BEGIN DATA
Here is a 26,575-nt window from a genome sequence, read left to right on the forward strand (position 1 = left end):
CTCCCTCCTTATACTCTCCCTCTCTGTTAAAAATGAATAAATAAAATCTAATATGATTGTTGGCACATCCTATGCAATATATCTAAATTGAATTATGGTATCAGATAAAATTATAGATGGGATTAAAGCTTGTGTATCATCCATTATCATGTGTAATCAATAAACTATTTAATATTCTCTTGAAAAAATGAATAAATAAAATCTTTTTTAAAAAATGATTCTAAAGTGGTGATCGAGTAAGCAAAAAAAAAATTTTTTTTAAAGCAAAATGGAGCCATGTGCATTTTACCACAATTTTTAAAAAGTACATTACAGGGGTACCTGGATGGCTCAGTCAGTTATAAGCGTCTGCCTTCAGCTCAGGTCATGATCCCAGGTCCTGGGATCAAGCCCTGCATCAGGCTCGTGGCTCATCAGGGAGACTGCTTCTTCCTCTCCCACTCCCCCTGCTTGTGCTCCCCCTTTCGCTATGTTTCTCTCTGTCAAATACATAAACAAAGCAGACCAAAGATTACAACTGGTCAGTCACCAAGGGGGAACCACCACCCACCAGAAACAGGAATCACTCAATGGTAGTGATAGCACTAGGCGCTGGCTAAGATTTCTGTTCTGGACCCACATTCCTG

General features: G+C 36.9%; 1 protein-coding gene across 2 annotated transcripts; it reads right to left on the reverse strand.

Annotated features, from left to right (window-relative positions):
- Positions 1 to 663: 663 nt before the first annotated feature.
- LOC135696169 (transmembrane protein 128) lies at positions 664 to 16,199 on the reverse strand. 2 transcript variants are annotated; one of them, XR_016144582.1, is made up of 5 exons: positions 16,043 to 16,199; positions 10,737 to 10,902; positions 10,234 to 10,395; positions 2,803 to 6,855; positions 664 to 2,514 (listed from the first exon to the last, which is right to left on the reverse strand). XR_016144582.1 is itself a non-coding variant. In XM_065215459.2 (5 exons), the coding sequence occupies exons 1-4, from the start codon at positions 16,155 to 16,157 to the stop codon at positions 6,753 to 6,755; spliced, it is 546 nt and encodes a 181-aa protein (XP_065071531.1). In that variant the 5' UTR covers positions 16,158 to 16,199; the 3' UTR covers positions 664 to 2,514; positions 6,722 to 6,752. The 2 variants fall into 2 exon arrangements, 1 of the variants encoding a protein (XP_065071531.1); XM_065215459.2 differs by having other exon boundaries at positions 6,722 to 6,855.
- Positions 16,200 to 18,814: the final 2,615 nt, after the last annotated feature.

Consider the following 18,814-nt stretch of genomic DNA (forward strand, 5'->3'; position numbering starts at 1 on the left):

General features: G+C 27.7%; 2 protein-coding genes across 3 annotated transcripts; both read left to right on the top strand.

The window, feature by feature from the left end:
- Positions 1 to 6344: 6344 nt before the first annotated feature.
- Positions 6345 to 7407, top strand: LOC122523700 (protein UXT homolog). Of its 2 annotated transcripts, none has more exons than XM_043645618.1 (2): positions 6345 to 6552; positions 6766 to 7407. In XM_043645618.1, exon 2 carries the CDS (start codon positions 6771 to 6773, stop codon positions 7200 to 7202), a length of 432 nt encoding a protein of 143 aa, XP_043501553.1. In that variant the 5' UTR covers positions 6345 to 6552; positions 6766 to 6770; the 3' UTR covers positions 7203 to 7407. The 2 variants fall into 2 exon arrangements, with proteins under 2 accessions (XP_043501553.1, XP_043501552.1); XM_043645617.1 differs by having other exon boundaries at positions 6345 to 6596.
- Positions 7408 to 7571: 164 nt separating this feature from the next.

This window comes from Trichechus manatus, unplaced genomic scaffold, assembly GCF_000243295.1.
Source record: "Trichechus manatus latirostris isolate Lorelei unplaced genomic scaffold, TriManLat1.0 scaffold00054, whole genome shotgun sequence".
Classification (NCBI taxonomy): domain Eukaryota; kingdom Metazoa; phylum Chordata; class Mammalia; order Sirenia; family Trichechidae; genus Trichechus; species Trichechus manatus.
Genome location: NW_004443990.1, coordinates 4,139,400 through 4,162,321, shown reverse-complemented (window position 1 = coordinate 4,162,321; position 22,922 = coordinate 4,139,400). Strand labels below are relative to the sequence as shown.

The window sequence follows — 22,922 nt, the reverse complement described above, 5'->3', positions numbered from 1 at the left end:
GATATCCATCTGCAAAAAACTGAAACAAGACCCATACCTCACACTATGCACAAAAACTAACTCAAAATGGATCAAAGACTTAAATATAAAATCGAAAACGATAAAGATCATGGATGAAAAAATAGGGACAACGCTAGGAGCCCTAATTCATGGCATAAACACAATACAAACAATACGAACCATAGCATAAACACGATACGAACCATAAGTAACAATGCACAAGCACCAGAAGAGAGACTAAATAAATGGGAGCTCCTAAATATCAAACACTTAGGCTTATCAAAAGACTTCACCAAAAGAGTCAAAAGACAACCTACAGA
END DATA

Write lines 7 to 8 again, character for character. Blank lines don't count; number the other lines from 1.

- Positions 16,200 to 18,814: the final 2,615 nt, after the last annotated feature.

Consider the following 18,814-nt stretch of genomic DNA (forward strand, 5'->3'; position numbering starts at 1 on the left):